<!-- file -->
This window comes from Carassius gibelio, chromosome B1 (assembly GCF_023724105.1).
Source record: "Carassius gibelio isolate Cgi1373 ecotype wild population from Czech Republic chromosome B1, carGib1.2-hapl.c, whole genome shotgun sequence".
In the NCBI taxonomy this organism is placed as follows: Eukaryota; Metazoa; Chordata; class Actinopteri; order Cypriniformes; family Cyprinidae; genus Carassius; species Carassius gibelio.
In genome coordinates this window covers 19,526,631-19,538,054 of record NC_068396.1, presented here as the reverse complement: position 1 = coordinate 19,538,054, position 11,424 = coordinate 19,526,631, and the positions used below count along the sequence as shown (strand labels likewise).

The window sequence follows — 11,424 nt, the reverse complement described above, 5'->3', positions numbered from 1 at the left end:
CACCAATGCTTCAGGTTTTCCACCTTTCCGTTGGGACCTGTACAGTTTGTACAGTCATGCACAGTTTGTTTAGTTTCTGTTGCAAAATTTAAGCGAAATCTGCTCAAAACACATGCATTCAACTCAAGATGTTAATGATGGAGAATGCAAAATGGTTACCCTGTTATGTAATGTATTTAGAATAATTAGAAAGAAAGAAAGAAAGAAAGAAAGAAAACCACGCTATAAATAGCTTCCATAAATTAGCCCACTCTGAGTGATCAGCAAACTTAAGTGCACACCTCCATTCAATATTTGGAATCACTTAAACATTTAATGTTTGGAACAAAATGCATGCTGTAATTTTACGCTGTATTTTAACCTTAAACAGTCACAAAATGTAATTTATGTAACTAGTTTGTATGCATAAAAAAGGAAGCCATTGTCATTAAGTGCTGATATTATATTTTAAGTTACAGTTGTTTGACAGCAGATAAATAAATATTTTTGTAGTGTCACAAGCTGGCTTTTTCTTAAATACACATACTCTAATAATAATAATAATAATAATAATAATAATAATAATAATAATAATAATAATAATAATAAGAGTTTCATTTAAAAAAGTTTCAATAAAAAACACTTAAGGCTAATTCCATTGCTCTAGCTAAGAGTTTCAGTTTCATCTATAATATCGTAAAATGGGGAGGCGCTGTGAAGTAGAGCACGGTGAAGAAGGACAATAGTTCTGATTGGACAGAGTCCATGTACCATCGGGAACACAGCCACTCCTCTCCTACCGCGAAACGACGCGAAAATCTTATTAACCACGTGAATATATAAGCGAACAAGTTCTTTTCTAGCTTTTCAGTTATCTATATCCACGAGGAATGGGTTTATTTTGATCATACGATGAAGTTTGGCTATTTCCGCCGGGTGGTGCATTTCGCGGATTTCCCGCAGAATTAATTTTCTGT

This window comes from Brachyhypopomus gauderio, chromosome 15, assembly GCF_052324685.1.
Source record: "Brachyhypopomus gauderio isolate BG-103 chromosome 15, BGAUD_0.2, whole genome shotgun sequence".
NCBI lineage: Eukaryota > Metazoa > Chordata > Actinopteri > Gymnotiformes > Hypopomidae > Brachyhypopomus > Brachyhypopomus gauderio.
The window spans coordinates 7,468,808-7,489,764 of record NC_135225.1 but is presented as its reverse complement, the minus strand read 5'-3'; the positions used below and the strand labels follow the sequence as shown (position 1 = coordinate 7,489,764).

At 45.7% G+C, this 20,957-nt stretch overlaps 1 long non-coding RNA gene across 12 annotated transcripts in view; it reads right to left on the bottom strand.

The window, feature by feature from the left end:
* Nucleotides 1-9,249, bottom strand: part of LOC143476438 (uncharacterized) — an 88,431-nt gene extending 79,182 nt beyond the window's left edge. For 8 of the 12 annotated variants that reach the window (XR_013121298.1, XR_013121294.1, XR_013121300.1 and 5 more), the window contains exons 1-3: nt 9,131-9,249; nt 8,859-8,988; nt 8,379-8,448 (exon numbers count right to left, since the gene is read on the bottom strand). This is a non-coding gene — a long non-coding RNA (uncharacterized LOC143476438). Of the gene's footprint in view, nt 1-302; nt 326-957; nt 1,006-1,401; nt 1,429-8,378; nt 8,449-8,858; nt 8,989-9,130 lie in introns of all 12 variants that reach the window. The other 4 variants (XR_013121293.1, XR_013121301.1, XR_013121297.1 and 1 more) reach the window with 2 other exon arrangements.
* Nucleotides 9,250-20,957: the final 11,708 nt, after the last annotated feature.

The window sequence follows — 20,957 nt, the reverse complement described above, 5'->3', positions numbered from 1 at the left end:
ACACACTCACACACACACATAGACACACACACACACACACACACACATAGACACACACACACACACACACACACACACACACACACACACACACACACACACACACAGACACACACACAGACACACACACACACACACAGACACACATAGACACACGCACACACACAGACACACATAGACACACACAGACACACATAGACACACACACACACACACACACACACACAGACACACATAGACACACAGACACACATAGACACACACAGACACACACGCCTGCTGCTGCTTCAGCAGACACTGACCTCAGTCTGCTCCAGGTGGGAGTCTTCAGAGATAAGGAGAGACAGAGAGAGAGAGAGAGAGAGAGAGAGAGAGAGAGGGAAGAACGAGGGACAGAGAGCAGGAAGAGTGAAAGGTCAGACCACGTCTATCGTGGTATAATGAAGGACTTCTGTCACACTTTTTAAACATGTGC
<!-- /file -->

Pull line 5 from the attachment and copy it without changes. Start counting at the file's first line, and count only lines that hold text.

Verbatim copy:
The window sequence follows — 11,424 nt, the reverse complement described above, 5'->3', positions numbered from 1 at the left end: